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The study conducted by the JoAP, which garnered information from over 43,000 adults who were not institutionalized, found that men had a tendency to externalize negative feelings and emotions, which more often than not manifested in abusing drugs and/or alcohol.
Addiction to drugs or alcohol can strike anyone for any number of reasons quite personalized to the individual.

Author:  Neal Catalano, North Bay Recovery Center Blogger

A study conducted by the Journal of Abnormal Psychology suggests that men are far more susceptible to drug and alcohol addiction than women, particularly in response to a mental illness. While this does not mean that the issues faced by all persons are necessarily gender-specific, it does speak to how likely each gender will manifest those issues in the form of drug or alcohol abuse.

The study conducted by the JoAP, which garnered information from over 43,000 adults who were not institutionalized, found that men had a tendency to externalize negative feelings and emotions, which more often than not manifested in abusing drugs and/or alcohol. Conversely, when women participating in the study were faced with similar circumstances, it was found that they less often turned to drugs or alcohol for comfort,  and more often than not were diagnosed with anxiety and/or depression.

A separate study conducted by the National Institute on Alcohol Abuse and Alcoholism (NIAAA) involving subjects who did seek help found that women would often seek generalized mental health care and treatment, rather than specialized treatment for addiction. The opposite was true for men. This runs concurrent to the JoAP’s  findings. According to that study, there could be a sociological factor at play both in the manifestation of substance abuse in men, and in the treatment that participants in the NIAAA’s study choose to seek. The study makes reference to the fact that, culturally speaking, men are more inclined to “problem-solve,” or “fix.” In the case of developing drug or alcohol addiction, this could be a result of “fixing” negative emotions by anesthetizing oneself with substances. In cases where addiction treatment was sought by men, subjects may have identified their “issues” and set off to “fix” them as a tangible goal.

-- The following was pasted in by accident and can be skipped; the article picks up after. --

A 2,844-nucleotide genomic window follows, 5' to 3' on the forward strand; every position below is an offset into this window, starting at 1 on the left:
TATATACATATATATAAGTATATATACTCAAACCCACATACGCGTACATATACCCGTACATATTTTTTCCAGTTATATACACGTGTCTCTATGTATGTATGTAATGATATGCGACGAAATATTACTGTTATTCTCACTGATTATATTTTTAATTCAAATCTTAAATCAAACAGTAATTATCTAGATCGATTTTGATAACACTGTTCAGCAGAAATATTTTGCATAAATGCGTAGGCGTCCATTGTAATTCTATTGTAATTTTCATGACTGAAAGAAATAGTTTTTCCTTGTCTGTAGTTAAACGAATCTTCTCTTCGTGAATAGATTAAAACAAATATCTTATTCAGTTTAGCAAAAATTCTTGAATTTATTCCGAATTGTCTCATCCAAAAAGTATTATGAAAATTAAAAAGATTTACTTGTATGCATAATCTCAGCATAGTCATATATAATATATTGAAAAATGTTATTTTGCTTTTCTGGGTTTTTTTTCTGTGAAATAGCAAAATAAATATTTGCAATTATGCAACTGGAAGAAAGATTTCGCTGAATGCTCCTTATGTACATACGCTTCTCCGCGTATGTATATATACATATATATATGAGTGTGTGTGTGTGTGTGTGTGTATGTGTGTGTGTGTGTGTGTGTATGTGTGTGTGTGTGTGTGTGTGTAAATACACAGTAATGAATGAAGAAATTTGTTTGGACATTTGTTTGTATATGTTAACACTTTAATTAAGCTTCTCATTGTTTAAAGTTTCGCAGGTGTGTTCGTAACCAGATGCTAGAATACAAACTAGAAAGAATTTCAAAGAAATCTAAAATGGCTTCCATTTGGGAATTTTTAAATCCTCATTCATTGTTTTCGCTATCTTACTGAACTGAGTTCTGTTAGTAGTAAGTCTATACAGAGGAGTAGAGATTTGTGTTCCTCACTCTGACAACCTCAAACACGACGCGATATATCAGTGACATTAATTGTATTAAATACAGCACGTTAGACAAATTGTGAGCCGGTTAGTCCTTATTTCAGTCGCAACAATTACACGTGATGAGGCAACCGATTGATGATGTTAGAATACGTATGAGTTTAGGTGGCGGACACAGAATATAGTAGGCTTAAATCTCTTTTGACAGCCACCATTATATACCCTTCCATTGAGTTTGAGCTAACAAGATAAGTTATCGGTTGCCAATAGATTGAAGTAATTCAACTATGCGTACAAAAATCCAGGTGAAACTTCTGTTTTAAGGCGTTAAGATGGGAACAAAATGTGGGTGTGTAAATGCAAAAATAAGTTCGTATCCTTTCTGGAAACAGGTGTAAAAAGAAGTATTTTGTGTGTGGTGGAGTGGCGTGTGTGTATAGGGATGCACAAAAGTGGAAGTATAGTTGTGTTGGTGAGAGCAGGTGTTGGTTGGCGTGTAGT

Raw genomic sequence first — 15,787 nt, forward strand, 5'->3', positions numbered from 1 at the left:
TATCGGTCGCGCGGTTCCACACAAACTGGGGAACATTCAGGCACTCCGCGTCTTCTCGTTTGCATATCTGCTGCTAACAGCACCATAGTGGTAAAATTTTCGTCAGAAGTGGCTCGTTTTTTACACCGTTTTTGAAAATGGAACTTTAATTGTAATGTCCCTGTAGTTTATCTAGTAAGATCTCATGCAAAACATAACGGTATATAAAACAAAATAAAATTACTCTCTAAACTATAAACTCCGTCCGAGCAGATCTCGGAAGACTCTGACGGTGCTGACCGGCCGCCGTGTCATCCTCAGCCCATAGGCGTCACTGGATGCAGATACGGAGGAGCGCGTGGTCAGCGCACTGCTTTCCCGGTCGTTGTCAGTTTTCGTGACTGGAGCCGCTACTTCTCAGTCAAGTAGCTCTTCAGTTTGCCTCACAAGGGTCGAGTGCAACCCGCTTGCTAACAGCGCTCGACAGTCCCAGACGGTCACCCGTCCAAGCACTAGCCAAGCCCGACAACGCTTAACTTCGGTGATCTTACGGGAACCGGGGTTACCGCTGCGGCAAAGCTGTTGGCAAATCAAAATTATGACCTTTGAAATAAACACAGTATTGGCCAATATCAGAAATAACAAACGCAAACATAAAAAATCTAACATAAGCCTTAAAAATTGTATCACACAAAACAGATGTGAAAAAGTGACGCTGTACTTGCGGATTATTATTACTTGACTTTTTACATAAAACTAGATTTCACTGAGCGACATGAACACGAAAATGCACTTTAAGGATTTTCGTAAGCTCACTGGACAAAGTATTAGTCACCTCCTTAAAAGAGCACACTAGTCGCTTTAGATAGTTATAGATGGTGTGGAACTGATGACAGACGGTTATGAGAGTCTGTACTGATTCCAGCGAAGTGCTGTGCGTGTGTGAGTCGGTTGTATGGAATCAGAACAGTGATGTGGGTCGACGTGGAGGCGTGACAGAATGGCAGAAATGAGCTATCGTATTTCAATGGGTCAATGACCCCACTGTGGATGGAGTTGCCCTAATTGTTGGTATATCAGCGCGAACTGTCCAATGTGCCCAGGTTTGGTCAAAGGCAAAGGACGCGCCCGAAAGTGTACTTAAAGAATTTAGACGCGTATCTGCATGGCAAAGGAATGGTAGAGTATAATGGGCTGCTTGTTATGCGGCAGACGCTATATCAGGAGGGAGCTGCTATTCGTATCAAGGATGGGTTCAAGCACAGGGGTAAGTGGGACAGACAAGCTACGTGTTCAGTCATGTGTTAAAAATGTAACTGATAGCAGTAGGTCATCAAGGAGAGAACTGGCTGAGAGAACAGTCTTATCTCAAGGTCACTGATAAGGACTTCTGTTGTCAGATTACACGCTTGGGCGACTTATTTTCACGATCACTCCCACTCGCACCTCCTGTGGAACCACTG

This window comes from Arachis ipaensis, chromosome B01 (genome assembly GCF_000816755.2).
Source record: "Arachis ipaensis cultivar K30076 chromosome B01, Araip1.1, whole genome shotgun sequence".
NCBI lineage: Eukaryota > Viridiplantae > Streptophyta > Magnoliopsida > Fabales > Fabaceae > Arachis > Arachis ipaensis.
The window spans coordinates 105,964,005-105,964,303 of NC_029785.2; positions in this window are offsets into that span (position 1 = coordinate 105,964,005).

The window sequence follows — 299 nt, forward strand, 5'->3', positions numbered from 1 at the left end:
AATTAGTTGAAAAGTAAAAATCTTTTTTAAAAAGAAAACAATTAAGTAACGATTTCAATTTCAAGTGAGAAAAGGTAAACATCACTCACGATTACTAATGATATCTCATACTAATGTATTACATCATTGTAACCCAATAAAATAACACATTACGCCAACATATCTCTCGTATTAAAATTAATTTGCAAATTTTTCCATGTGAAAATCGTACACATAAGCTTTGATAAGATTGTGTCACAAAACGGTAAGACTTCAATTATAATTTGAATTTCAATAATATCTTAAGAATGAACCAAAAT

The JoAP study argues that women are geared more towards a tendency to “ruminate,” as the lead author Nicholas R. Eaton MD of the University of Minnesota puts it. This means that women may be more likely to look inward and struggle with the overall reasons for how they feel rather than use substances to block those feelings, which leads to a higher likelihood of being diagnosed with anxiety or depression.

Of course there are no absolutes. Men and women experience similar emotions when faced with hardships or mental illness. Some women absolutely struggle with substance abuse that may or may not be symptomatic of overarching mental health issues. Similarly, many men battle anxiety and depression either independently of, or concurrently with, substance abuse or alcoholism. What these two studies do suggest, however, is that because of the different approaches with which men and women  struggle, cope and seek treatment, men are more likely to turn to drugs or alcohol as a solution to their problems.

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